Following pressure from transgender organisations, two Dutch ministers decided to submit an amendment to parliament to abolish the age limit to facilitate gender reassignment on birth certificates. They corroborated everything with a “professional” statement.
“Persons whose gender identity does not correspond to the sex determined at birth may, under certain conditions, change their gender in their birth certificate,” reads the amendment published on the Dutch government’s website.
The government was thus proposed an amendment to the law, which would abolish the age limit for gender reassignment on the birth certificate! The statement says that more and more people want to change their gender registration. In 2016, 460 people changed their gender in the birth certificate, and 640 in 2018. The legislative change to the law on transgender people was proposed in order to achieve greater justice “in the emancipation of transgender people”.
The proposal also includes waiving the requirement for a professional statement in which the doctor or psychologist establishes the fact that the person is mature and really feels belonging to the opposite sex. The statement also states that transgender groups or organisations believe that this requirement is a violation of the right of individuals to decide for themselves regarding their gender. According to them, the simplified procedure should only include a written request for a change in the registration of gender, and the person would receive confirmation of the change within 4-12 weeks.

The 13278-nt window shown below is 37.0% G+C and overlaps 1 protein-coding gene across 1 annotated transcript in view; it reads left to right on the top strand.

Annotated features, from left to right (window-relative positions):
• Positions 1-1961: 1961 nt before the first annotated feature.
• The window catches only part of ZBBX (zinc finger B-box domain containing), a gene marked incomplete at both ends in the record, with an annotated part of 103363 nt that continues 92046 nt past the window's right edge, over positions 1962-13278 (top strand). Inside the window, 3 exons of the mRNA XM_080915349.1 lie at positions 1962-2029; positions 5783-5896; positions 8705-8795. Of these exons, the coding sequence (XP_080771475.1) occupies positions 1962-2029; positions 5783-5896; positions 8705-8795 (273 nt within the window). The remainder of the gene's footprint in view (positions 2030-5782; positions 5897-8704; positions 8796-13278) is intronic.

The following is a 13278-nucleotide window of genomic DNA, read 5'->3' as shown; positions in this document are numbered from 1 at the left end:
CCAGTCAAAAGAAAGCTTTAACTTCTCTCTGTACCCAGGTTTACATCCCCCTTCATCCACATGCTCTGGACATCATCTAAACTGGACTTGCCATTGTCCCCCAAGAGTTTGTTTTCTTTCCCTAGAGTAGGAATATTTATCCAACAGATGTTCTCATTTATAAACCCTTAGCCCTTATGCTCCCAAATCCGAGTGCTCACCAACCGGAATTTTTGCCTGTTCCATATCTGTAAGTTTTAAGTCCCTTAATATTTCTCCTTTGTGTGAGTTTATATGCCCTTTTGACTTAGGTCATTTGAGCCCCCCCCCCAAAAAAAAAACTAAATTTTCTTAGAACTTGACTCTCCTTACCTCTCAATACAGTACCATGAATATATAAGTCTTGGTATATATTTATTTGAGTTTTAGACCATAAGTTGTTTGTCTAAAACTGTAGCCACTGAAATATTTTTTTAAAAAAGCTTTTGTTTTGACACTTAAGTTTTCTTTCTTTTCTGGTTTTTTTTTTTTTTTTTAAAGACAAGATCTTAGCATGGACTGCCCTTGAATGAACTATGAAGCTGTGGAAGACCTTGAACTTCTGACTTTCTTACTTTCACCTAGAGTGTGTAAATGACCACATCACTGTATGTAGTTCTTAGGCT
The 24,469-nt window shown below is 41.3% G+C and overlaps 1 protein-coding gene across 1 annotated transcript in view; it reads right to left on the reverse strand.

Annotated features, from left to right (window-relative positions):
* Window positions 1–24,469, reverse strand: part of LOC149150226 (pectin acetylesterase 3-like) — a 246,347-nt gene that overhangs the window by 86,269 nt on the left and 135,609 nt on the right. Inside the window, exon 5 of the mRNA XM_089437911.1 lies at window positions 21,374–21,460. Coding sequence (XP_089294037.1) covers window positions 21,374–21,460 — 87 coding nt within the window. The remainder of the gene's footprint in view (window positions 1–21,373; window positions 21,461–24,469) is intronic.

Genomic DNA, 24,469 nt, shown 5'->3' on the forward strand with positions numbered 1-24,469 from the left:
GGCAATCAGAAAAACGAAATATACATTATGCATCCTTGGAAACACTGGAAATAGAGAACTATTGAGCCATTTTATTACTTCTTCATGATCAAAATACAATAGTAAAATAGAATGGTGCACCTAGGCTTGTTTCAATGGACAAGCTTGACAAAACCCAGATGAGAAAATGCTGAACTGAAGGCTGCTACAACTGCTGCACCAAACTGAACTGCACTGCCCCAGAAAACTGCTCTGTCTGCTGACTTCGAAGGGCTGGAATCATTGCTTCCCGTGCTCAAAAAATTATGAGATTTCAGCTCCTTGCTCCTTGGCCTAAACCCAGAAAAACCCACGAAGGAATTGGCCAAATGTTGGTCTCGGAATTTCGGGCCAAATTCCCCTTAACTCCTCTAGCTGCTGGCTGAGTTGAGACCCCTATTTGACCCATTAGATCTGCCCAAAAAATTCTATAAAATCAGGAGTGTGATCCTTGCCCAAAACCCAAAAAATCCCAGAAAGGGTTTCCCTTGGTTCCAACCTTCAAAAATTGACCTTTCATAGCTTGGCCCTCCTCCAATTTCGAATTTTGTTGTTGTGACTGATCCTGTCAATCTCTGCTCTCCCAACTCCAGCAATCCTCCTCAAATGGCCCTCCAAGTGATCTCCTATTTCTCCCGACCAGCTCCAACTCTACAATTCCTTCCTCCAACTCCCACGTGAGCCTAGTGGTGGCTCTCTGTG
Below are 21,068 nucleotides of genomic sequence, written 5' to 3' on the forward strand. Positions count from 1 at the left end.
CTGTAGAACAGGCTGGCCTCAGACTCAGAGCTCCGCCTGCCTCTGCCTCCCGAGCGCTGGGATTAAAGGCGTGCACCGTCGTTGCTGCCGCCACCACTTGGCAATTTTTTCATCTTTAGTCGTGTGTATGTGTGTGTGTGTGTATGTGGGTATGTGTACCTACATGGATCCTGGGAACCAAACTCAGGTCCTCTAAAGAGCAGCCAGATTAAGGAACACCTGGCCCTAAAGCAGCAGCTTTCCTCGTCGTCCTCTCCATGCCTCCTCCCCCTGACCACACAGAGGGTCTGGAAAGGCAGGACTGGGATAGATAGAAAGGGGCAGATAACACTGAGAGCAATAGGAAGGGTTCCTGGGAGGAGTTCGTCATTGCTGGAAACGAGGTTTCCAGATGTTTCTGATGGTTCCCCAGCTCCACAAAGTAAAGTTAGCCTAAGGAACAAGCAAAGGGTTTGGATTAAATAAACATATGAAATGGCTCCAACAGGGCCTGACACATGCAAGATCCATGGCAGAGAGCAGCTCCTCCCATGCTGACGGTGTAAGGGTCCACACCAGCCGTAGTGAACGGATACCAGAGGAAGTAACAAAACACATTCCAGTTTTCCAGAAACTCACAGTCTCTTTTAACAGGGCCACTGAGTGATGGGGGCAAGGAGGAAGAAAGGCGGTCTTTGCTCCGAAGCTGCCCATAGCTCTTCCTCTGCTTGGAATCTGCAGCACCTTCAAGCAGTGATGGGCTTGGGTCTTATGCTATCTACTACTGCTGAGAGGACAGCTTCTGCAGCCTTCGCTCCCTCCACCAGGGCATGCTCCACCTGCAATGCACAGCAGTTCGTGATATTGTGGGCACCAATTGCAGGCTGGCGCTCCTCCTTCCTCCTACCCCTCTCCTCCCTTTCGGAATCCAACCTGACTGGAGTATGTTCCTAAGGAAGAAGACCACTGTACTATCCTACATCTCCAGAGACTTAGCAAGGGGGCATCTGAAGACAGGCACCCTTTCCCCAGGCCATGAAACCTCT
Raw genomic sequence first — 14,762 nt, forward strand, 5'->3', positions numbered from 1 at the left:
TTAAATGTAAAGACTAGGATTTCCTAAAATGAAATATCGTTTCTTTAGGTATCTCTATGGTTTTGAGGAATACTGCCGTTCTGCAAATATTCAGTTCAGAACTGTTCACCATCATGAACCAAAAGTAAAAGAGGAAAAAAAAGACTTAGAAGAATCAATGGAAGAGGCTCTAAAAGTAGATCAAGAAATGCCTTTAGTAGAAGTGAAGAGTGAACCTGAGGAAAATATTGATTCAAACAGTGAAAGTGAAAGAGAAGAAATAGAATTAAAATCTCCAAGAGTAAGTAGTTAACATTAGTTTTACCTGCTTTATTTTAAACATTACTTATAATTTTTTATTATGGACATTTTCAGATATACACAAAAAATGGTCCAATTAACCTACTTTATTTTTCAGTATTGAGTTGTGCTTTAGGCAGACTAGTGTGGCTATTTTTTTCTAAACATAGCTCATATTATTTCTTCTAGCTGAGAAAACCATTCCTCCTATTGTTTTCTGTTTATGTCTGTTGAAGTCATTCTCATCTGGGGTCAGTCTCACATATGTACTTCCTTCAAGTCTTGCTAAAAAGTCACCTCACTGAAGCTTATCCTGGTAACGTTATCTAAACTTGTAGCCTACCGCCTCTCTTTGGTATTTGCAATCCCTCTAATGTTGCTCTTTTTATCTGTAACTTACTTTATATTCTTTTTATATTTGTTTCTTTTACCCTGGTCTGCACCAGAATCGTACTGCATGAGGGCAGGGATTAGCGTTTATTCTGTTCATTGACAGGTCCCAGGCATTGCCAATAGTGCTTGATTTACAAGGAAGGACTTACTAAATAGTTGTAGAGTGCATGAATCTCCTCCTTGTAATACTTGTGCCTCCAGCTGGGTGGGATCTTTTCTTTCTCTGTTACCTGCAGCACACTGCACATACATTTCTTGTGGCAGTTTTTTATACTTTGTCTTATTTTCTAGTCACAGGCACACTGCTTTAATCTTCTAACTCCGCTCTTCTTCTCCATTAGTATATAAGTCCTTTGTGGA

Even children could change their gender on their birth certificate
The bill also includes the abolition of the age limit, so that children under the age of 16 could also change their gender registration. Certain organisations agree with this as well, saying that even now some children and young people live as if they were of the opposite sex. But if a child wanted to change their gender registration, they would have to apply to the court.
The bill will have to be approved by both houses of the Dutch parliament, and the government said in a statement that it is committed to improving the situation of lesbian, gay, bisexual, transgender, and intersex (LGBTI) people. This is, of course, not surprising as the Netherlands is known to have some of the most advanced LGBTI rights laws.